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Gen-Z to senior citizens, how they stock up & party

(This story originally appeared in on Sep 25, 2021)

‘Idea is to build wealth, not become rich overnight’

Several young earners have been hooked to equity investments since the stock market crashed in March 2020 in the wake of Covid. Checking up on the sensex has become a morning ritual for them, just like catching up on social media. Market corrections get these youngsters as excited as offers from e-tail players. They might find filing I-T returns taxing but are comfortable entering buy orders at limit prices on their brokers’ app.

“Is IRCTC stock overvalued currently?”

“Should I apply for the Paras Defence IPO?”

“Why are sugar stocks rallying? Should I be buying?”

These are some of the questions that come up on a WhatsApp group called ‘Financial Info’ created by a bunch of over 20-year-olds to discuss investments. Here profit-&-loss screenshots and links to news articles are shared apart from memes celebrating ITC stock rallies or back-to-back opportunities to buy-on-dips (market correction).


Several Gen-Z investors (aged 25 and below), a growing share of retail investors, told
TOI they make investment decisions after referring to financial reports, news articles, podcasts and opinions from a growing online community. Advice from ‘investing’ friends is another big factor that influences decisions such as which broker to choose and when to sell a stock.

Freelance copywriter Progyaa Dutta (25) allots a couple of hours every month to look for under-performing stocks and buys them if she thinks their long-term growth potential is intact. “I purchase a stock only if I am convinced by the rationale behind a ‘buy’ call in an analyst or news report,” Progyaa, who started investing last year, said.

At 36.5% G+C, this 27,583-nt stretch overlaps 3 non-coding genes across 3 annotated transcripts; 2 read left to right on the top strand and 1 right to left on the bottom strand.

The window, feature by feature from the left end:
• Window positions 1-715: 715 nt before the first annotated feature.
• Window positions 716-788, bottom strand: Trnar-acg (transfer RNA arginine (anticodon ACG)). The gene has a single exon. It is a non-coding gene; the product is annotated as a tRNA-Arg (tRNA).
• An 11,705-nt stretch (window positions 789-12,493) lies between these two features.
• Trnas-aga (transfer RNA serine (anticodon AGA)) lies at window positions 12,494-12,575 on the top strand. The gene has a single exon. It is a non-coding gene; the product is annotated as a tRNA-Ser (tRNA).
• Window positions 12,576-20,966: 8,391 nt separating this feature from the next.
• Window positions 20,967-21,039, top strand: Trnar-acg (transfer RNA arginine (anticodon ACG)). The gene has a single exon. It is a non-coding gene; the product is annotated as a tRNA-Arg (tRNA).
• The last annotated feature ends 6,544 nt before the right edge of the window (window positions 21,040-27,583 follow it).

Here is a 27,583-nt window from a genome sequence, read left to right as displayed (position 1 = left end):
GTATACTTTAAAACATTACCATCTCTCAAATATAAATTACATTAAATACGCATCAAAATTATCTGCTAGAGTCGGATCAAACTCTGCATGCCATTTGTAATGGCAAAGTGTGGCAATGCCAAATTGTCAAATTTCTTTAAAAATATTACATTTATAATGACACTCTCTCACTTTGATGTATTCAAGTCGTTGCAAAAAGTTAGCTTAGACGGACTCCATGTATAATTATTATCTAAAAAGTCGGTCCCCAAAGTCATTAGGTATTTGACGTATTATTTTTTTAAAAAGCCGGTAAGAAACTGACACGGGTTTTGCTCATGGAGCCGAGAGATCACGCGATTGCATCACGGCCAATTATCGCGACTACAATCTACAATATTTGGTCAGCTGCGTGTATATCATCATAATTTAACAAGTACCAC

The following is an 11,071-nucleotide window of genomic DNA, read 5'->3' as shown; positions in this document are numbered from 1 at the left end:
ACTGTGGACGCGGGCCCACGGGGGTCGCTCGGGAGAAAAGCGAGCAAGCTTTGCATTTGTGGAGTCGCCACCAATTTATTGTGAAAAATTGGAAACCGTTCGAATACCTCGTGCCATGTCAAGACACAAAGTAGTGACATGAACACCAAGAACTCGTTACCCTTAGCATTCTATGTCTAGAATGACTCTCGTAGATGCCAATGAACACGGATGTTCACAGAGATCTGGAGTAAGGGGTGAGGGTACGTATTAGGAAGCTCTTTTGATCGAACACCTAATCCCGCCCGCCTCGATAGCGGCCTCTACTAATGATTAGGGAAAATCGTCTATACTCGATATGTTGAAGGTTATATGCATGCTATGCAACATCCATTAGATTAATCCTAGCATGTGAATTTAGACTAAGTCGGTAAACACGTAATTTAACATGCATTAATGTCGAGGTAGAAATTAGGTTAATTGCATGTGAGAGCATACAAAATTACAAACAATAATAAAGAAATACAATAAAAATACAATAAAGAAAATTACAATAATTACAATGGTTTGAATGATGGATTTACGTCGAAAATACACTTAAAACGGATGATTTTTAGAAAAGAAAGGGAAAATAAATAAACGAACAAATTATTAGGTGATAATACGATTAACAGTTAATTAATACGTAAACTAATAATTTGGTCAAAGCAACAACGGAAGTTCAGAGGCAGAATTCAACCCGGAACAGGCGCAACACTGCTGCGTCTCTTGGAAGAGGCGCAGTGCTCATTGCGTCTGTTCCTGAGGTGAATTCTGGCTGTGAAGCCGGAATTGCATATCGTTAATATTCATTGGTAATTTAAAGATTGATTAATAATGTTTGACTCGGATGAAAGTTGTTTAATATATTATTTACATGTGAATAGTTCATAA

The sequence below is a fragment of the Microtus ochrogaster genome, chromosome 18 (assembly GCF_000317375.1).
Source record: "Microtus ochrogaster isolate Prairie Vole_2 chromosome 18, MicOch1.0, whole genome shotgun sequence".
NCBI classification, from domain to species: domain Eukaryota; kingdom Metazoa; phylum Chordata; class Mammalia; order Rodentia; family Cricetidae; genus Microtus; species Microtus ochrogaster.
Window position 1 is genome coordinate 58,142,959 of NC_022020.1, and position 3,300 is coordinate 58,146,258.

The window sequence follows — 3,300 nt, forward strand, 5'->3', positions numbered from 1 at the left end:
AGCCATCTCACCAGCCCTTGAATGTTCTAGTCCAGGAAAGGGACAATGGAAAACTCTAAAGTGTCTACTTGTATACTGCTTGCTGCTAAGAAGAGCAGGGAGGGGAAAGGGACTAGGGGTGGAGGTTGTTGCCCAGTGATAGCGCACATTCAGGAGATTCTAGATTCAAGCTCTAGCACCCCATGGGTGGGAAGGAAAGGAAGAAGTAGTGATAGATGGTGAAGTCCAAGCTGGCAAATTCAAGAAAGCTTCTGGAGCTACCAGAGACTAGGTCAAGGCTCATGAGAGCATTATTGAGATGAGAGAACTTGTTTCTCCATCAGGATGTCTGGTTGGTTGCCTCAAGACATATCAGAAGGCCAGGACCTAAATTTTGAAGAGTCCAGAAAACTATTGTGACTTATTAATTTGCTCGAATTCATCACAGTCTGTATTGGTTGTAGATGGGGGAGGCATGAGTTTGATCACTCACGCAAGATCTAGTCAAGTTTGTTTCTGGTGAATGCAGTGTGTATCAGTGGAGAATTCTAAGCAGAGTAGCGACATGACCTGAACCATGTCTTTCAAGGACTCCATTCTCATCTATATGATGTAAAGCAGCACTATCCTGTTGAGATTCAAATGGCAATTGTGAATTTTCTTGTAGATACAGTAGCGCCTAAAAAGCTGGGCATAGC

Manjiri Satam (24) got hooked to the markets after she quit her job as an actuarial analyst early this year. “It hurts when I see how low the prices were last year. However, I have clocked 16% returns this year, which is decent as most of my savings are in FDs earning a measly 5%,” Manjiri said. Both Manjiri and Progyaa said they don’t buy stocks on a whim but instead use ‘watchlists’ with price alerts that come up in their notifications.

Despite their relatively low initial capital (usually between Rs 50,000 and Rs 2 lakh), many youngsters understand that compounding will help them grow their money and hence intend to stay invested even after the pandemic.

Social media platform Reddit has become a popular discussion platform for newbie investors. Forums like IndianStreetBets and IndiaInvestments have seen a surge in followers amid the pandemic. The posts in these forums range from “rate my portfolio” to “how to plan an exit strategy”.

An 18-year-old Reddit user, who is an engineering student, started investing in February this year with small savings from his allowance and cash gifts. “I look at what makes a company better than its competitors and how it adds value to people’s lives,” the teenager, who didn’t wish to be named, said. “The idea is to build wealth and not try to become rich overnight,” he added.

Dinesh Thakkar, CMD of Angel Broking told
TOI that the tech-savvy generation has grabbed the opportunity that brokers’ intuitive apps provided as there was no other option but to put savings into an asset that can earn better returns than FDs.